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Summer pops 2: Video games aim at orchestras

In Wednesday's Washington Post: Video game music: more than a blip on orchestras' radar? by Anne Midgette.

I was not prepared to get so interested in this particular topic. This is a field with a lot of creative potential, where the future is open, and where orchestras are actually playing a role. There are worse ways to expose kids to live orchestral performance.

There's an interesting issue about rights that I didn't get into this story. A lot of this music is treated as if it were in the public domain. The university gamer symphony I spoke to had tried repeatedly to figure out how to get rights to perform it, but were met with silence from the video game companies. Most video game orchestras make their own arrangements of these tunes. This is certainly not an incentive for serious composers to go into video game music -- or at least, it suggests a new copyright model for this area.

Similarly, the musicians' union in the United States ultimately worked out a new contract for video game recording, because it was tired of seeing all of the work go to Eastern Europe due to the prohibitive costs associated with recording and broadcasting rights in the U.S. Within four months after the new contract went into effect, union members made something like $2 million from video game revenue.

I didn't even touch on the use of existing classical music in video games, from the radio station that plays opera in Grand Theft Auto III to the composers who have uploaded their works to Rock Band (including Michael Gordon, David Lang, Evan Ziporyn, and, soon, Julia Wolfe).

There are some interesting aspects to this field, which, unlike other forms of crossover, involves music that its audience -- gamers -- has heard over and over and over, as they focus on the games for several hours at a time. Arnie Roth, who conducts the concert of Final Fantasy music that's coming to Wolf Trap on July 30, is convinced that one reason Final Fantasy fans are so passionate about the music is that it's written with leitmotifs, so that some of the themes associated with certain characters have been developing over many years. When the orchestra plays Aerith's Theme, associated with a character who dies unexpectedly in Final Fantasy VII, “literally people [in the audience] are crying and sobbing,” he said.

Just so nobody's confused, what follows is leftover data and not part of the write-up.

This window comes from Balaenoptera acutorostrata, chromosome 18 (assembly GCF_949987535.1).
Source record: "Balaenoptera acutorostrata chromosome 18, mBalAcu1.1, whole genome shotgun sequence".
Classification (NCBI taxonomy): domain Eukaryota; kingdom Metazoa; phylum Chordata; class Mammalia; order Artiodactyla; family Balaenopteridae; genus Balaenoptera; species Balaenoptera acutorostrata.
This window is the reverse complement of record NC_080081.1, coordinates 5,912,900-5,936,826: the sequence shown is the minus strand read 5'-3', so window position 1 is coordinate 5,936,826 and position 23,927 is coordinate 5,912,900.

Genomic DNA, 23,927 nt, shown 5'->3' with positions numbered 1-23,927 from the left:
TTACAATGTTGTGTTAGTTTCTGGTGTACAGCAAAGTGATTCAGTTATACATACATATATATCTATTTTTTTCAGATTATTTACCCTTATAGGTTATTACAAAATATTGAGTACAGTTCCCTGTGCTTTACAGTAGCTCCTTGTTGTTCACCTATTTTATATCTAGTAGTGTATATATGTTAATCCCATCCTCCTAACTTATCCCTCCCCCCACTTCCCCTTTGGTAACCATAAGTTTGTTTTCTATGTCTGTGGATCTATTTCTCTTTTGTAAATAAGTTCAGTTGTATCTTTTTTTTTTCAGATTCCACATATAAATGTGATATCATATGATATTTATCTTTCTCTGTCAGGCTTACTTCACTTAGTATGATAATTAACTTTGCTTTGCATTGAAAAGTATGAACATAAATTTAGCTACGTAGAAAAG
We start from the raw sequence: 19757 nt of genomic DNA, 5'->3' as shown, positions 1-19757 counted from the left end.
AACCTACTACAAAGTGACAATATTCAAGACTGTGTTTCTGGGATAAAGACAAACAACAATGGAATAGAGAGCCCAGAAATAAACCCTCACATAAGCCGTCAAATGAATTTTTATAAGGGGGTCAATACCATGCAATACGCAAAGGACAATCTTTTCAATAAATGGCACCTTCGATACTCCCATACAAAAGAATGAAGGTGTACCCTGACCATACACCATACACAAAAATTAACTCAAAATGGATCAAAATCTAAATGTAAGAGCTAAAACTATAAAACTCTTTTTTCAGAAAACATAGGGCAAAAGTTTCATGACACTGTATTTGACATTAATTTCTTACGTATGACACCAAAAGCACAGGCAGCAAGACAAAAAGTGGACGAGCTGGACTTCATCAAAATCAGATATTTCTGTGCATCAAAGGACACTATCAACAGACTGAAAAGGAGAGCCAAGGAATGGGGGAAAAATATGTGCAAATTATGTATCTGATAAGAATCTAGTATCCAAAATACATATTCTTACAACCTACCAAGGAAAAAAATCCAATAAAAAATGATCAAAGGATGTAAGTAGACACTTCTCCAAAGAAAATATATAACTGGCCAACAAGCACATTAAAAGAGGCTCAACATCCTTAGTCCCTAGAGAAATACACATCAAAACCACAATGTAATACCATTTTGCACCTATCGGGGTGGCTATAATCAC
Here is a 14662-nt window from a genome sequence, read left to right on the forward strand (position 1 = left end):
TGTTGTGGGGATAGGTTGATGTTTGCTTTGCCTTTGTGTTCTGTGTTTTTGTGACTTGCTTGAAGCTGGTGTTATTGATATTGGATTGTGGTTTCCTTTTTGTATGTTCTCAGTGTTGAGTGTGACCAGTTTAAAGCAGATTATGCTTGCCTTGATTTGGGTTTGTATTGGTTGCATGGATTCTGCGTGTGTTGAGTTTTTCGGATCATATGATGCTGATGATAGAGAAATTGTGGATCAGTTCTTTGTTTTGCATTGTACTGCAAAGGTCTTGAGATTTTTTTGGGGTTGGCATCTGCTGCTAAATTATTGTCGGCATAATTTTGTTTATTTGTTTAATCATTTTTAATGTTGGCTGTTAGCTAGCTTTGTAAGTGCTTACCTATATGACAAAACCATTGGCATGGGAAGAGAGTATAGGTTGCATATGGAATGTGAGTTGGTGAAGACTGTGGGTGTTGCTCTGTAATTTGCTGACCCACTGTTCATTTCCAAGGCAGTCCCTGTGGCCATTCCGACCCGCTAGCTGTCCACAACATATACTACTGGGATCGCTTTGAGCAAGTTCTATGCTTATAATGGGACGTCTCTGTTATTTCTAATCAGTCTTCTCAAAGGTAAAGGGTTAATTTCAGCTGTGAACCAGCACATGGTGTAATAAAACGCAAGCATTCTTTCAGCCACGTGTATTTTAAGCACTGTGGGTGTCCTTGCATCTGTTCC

By Andrea Browne  |  July 28, 2010; 2:00 AM ET
Categories:  national , news  
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Comments

My college roommate once asked me if people still wrote new classical music, other than movie scores. This was an academically very smart kid, also an avid hip-hop fan whose partner is a classical trombonist. But somehow there was this major gap in awareness. I think it's all good if we can add video games to movie scores as a popular entry way into the orchestral sound, and maybe even contemporary classical music, whatever that is.

Posted by: Brian_H | July 28, 2010 11:03 AM | Report abuse

A husband of a friend makes a very nice living writing video game scores. Its such a strange field to me.

The fabulous and highly addictive game Civilisation IV had an extraordinary score of existing music that changed depending on the current era of the game, from plainsong to John Adams' violin concerto via Bach and Dvorak.

There does seem to be a trend recently of using live musicians to record video game scores, which is pretty neat.

Posted by: ianw2 | July 29, 2010 8:05 AM | Report abuse

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